If you’re traveling to Puglia in Italy, one of the most iconic sights are trulli (trullo is the singular), an ancient hut that's specific to the Itria Valley in the Apulia region of Southern Italy. Made with dry stone, trulli date back to medieval times.
If you've never set foot within a shipping container home, you might imagine them to be simple rectangles with no real consideration put into design, proportion, and the division of rooms. Well, think again: these floor plans prove that shipping container homes can be efficient, sustainable, and even exciting.
Designed and built by Oakland–based O2 Treehouse, the Pinecone is a five-and-a-half-ton geodesic home that can be installed in the forest or in your own backyard. The treehouse, accessed via a wood ladder and a trap door, is constructed from steel, wood, and glass that integrates into the forest canopy. Inside, 64 diamond-shaped windows provide 360-degree views of the surrounding forest or landscape. Even the floors are composed of transparent panels—enhancing the sensation of floating above the earth.
At under 100 square feet, the 8' x 12' Site Shack includes just the essentials: a wood-burning stove, a desk, and storage.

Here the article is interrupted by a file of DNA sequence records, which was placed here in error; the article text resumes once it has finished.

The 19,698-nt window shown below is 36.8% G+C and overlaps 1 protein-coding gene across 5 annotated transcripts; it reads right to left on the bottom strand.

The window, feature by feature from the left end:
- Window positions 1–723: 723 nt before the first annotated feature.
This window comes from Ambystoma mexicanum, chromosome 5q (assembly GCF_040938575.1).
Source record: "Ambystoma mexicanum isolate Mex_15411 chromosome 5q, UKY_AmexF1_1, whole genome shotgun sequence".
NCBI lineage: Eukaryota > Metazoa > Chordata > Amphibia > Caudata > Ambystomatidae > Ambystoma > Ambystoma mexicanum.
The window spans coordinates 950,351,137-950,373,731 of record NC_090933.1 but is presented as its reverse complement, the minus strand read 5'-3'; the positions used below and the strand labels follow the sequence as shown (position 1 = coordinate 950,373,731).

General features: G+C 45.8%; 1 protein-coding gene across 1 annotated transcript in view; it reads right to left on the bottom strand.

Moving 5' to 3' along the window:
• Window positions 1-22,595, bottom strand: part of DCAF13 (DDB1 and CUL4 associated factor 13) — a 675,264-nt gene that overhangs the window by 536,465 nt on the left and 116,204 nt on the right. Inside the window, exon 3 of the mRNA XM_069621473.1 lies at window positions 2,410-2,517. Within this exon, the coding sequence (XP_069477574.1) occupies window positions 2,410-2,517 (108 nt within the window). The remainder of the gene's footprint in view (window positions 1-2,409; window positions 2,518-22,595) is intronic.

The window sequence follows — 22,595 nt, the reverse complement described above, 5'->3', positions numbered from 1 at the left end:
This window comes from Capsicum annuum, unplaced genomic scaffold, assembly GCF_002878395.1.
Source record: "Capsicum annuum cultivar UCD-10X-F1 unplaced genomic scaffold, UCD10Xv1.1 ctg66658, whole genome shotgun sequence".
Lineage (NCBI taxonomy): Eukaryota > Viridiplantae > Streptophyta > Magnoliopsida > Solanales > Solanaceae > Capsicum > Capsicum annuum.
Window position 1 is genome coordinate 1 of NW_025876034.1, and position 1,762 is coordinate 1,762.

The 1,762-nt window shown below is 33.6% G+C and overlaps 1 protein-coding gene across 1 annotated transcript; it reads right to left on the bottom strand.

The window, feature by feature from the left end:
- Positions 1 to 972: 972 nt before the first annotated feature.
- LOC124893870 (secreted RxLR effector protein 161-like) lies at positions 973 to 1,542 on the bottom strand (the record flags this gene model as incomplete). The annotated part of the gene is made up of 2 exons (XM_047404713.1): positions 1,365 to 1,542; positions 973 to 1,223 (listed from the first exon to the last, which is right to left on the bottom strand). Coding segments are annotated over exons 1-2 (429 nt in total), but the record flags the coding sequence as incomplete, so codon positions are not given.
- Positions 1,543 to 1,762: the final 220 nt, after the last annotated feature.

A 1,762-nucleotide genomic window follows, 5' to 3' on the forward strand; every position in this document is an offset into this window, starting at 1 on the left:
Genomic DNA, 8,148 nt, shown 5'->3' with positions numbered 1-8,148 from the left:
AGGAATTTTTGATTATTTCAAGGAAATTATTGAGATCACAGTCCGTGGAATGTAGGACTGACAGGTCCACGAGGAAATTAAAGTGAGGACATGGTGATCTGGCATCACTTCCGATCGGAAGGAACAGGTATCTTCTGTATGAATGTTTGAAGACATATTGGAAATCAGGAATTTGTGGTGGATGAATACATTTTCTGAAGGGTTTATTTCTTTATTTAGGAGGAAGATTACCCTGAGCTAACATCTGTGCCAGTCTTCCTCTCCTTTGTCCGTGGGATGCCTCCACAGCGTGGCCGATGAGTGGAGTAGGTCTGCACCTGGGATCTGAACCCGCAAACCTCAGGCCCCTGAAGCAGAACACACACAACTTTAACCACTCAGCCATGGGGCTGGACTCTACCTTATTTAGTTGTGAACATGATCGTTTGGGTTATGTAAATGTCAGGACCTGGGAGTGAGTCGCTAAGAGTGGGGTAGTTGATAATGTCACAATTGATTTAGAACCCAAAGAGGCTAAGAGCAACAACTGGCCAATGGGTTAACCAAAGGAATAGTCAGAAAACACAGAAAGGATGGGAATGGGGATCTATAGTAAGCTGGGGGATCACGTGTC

Affordable, adorable, and in many cases, transportable, these tiny homes made a big impact on our readers this year.
This 180-square-foot cabin offers 360-degree views of the Hudson Valley.
Panorama Lodge has the tagline “Where the sky is,” which perfectly suits this 248-square-foot cabin in Iceland.
Many tiny home dwellers develop eco-friendly habits when they downsize—like adopting a capsule wardrobe, carpooling more, and harvesting rainwater.
The architects inserted skylights in an artful pattern in the rooftop.
At night, the exterior screen provides privacy when the house is illuminated.
Per the Kebony website, their wood products are composed of sustainable softwoods that have been modified with a bio-based liquid to give them the characteristics of hardwoods, making the end result hardy and durable.
An open living space greets you at the door. The exterior wood will gain a natural silver patina over time, melding with the concrete of the interior.